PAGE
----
Wednesday, April 29, 2015

WACKY WEDNESDAY: Louie-Louiepalooza


UPDATE 4--30-15: My friend Billy pointed out that the photo to the left is not the original Kingsmen. It's "Jack Ely & The Kingsmen," which Ely formed after he split from the original band. He was forced to change the name to "The Courtmen."

This Wacky Wednesday we pay tribute to Jack Ely, who, backed by his band at the time, The Kingsmen, recorded a strange little hit called "Louie Louie."

Ely died Monday at his home in Redmond, Oregon, He was 71. Here's a story in The Seattle Times.

The Kingsmen weren't the first to record "Louie  Louie. That honor goes to the songwriter and L.A. R&B titan, Richard Berry. And The Kingsmen wasn't even the firt pacific Northwest Band to record it. Was it The Wailers or was it Little Bill & The Bluenotes who first put it to wax? And Paul Revere & The Raiders weren't far behind. (Here's a brief early history of the song from a website devoted to "Louie Louie." )

But The Kingsmen  did the definite "Louie Louie." They had the first real hit with the song (even though Ely left the band not long after they recorded it.) They're the ones who inspired the FBI to investigate the song. (Skip to the bottom of this post for more on this shining highlight in FBI history.)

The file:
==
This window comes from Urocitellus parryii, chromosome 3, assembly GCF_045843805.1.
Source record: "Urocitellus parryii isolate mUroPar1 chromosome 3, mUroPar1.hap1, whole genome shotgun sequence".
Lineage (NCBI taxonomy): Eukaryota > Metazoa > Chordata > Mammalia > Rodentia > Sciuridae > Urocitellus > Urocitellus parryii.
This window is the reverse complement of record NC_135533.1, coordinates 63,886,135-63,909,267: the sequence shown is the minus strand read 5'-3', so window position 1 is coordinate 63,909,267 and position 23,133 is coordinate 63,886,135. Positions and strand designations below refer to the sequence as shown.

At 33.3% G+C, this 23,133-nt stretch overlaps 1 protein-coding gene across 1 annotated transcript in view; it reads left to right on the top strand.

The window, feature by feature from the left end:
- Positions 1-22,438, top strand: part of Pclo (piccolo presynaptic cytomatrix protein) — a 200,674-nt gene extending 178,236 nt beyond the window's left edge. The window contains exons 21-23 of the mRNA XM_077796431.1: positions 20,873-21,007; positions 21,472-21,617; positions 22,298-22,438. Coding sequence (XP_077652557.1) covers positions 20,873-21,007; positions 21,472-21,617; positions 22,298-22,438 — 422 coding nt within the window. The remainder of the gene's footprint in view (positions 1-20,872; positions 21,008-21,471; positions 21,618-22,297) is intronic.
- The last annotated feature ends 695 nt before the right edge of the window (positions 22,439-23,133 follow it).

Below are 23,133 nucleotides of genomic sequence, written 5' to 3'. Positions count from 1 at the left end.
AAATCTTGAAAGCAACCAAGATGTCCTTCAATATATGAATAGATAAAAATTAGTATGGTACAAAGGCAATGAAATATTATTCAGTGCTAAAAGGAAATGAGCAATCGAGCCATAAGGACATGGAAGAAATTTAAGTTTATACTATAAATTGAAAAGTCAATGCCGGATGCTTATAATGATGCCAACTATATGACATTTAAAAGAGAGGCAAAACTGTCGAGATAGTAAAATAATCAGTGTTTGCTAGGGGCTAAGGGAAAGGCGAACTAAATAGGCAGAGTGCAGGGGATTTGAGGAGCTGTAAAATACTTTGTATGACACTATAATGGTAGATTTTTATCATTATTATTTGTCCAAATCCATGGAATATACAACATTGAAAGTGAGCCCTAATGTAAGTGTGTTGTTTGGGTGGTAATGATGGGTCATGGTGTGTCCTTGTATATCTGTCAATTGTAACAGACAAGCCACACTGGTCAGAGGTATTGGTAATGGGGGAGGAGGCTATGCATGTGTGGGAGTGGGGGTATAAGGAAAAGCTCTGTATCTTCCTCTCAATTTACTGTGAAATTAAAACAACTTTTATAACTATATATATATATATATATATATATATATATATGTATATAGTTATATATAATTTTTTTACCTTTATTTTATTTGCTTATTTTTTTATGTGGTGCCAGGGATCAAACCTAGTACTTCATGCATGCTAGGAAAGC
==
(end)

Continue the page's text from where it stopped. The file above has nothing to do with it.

In honor of Jack Ely here's a whole stinkin' mess of "Louie," starting with Richard Berry's original.

Come on, let's give it to him RIGHT NOW!



Any excuse to post a Sonics song. They recorded it in the '60s. This is a more recent live version.



Ike & Tina Turner took a stab at it.



Iggy & The Stooges did a completely filthy version (captured on the Metallic K.O. album.) But by the early '90s, Iggy had rewritten the lyrics to make the song about the fall of the Soviet Union. Or something.



Frank Zappa teamed up with Howard Stern in the late '80s to screw around with it,



Motorhead did it:



So did The Clash.


Brave Combo turned it into a cha cha cha.



Here's an easy listening rendition by The Sandpipers IF YOU DARE!



And of course, The Kingsmen!



And to make Wacky Wednesday even wackier, here are documents from the FBI's 1964 investigation into The Kingsmen's "Louie Louie." They wanted to make certain that Ely's unique vocals weren't hiding secret obscene lyics that might harm the children. J. Edgar's boys eventually determined "Louie Louie" was "unintelligible at any speed."

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